# Soil Erodibility in Europe

#### What is soil erodibility?

 The greatest obstacle to soil erosion modelling at larger spatial scales is the lack of data on soil characteristics. One key parameter for modelling soil erosion is the soil erodibility, expressed as the K-factor in the widely used soil erosion model, the Universal Soil Loss Equation (USLE) and its revised version (RUSLE). The K-factor, which expresses the susceptibility of a soil to erode, is related to soil properties such as organic matter content, soil texture, soil structure and permeability.The K-factor is a lumped parameter that represents an integrated annual value of the soil profile reaction to the process of soil detachment and transport by raindrops and surface flow (Renard et al., 1997). As such soil erodibility is best estimated by carrying out direct measurements on field plots (Kinnell, 2010). However, since field measurements are expensive and often not easily transferable in space, researchers investigated the relation between “classical” soil properties and soil erodibility.

#### A new approach for K-factor estimation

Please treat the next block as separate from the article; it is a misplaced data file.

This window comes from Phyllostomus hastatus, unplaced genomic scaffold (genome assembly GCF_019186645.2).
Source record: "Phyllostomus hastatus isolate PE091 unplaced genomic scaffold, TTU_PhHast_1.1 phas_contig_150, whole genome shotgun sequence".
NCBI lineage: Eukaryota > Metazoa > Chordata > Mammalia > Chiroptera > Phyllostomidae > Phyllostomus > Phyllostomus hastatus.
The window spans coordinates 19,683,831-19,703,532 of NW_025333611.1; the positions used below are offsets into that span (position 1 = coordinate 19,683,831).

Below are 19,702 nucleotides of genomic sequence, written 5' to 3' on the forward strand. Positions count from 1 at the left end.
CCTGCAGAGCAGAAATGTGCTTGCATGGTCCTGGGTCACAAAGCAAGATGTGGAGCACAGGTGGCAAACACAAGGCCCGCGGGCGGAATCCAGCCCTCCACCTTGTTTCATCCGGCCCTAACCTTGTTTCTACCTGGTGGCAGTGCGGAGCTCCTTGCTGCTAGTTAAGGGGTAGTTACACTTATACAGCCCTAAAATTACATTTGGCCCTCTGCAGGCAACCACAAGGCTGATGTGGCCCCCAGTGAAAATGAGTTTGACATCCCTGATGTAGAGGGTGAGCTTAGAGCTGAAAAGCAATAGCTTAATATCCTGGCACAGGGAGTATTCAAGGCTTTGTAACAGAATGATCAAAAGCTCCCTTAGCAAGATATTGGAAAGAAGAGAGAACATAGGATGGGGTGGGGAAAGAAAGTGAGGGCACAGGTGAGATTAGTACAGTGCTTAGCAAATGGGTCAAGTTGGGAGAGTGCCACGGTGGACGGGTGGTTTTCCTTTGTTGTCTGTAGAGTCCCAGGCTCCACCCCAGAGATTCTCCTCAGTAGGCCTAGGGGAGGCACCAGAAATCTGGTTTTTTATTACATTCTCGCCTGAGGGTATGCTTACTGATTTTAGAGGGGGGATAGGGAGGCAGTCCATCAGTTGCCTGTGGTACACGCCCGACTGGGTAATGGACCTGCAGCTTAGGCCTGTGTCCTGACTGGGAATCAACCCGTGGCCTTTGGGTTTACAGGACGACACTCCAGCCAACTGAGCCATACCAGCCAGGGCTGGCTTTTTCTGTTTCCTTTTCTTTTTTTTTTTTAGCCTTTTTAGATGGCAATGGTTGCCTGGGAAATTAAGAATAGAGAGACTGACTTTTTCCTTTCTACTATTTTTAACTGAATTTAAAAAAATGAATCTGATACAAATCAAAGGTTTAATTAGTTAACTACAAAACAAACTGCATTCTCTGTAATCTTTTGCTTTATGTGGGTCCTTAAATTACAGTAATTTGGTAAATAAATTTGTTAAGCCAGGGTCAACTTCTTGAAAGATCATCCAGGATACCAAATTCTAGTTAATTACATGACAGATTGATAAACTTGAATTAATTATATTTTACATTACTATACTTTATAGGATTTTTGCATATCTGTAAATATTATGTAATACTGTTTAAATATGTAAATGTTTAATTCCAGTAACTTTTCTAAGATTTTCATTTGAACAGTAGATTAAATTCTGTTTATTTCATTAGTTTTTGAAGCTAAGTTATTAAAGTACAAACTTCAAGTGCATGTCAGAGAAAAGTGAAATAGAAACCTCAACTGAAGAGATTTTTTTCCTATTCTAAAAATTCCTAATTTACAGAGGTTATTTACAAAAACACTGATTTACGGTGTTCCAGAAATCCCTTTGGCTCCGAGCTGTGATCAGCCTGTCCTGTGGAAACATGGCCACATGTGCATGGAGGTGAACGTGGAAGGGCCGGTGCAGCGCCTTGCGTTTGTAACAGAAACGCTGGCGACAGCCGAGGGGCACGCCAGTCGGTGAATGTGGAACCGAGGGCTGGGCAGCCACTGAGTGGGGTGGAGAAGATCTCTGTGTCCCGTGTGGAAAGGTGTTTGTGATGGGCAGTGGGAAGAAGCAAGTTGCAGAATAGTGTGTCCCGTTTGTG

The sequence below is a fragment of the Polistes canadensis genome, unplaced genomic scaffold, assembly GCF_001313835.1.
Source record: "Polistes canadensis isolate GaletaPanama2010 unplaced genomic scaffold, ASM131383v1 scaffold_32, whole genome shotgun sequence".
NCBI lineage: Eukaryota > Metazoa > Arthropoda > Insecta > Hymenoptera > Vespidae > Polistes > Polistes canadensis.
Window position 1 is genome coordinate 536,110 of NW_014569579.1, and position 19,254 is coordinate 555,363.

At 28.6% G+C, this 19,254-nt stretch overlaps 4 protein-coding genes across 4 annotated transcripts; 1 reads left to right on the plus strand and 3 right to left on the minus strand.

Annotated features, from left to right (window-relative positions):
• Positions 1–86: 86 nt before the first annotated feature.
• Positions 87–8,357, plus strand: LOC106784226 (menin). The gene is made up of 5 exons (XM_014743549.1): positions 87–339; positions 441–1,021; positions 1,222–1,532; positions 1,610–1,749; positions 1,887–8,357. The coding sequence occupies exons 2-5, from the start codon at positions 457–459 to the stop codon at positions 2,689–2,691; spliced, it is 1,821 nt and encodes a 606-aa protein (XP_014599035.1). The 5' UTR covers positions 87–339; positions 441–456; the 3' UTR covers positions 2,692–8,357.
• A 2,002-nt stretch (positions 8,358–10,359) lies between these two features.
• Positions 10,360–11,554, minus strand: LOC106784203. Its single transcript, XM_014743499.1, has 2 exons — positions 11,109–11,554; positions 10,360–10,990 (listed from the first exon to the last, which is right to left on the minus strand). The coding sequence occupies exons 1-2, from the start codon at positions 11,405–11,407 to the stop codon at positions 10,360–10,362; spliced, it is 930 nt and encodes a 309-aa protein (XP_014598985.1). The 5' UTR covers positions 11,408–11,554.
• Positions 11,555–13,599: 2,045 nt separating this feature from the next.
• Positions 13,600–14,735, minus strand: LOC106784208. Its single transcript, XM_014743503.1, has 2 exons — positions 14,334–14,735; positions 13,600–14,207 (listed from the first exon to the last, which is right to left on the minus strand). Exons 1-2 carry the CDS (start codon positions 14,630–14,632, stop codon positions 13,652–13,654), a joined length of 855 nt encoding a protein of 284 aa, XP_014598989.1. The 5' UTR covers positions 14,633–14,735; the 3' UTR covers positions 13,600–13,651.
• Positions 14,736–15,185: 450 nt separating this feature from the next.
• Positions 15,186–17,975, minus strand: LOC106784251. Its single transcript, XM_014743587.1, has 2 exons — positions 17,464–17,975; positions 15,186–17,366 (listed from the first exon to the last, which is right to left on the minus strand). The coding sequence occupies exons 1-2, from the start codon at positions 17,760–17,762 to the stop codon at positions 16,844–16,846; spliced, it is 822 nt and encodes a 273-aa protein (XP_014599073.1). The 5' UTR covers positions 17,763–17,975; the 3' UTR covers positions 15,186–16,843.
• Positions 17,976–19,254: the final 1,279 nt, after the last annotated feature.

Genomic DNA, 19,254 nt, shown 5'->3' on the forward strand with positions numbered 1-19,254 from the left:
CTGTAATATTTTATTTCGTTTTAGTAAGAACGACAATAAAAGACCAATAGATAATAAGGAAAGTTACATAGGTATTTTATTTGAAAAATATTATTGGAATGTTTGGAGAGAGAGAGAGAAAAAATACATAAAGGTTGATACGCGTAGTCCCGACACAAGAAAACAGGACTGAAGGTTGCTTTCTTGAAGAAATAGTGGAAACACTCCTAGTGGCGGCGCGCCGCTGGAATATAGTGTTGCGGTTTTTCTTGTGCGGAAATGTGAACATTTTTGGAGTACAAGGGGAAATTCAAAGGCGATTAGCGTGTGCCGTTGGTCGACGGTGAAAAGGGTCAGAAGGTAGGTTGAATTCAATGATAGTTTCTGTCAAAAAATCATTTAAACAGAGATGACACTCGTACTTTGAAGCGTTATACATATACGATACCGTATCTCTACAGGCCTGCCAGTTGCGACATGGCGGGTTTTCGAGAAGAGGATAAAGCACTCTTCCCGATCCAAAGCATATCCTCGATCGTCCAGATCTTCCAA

With the Land Use/Cover Area frame Survey (LUCAS) soil survey in 2009 a pan-European soil dataset is available for the first time, consisting of around 20,000 points across 25 Member States of the European Union. The LUCAS (Land Use/Cover Area frame Survey) is an in-situ assessment, whichmeans that the data is gathered through direct field observations. The aimof the LUCAS survey is to establish a fully harmonised database within the EU on land use/cover and to document changes over time. A soil module was included in the LUCAS dataset for the first time in 2009.   An algebraic approximation of the nomograph that includes five soil parameters (texture, organic matter, coarse fragments, structure, and permeability) is proposed by Wischmeier and Smith (1978) and Renard et al. (1997) in equation (1):  K = [(2.1 x 10-4 M1.14 (12 – OM) +3.25 (s -2) + 2.5 (p - 3) ) / 100 ] * 0.1317      (1)  Where: M : the textural factor with M = (msilt +  mvfs) * (100 - mc ); mc [%]: clay fraction content (<0.002 mm); msilt [%]: silt fraction content (0.002 – 0.05 mm); mvfs [%]: very fine sand fraction content  (0.05 – 0.1 mm); OM [%]: the organic matter content; s: the soil structure class (s=1: very fine granular, s=2: fine granular, s=3, medium or coarse granular, s=4: blocky, platy or massive); p: the permeability class (p=1: very rapid, …, p=6: very slow).   The high-resolution soil erodibility map (500m) version 2014 incorporates certain improvements over the coarse-resolution map (10km) version 2011: High resolution dataset (500m) and application of Cubist regression-interpolation (better spatial accuracy) Soil structure was for the first time included in the K-factor estimation Coarse fragments were taken into account for the better estimation of soil permeability Surface stone content, which acts as protection against soil erosion was for the first time included in the K-factor estimation. This correction is of great interest for the Mediterranean countries where stoniness is an important regulating parameter of soil erosion The estimated soil erodibility dataset is verified against local, regional and national data found in the literature (21 Studies) Cyprus and Malta have been included in the analysis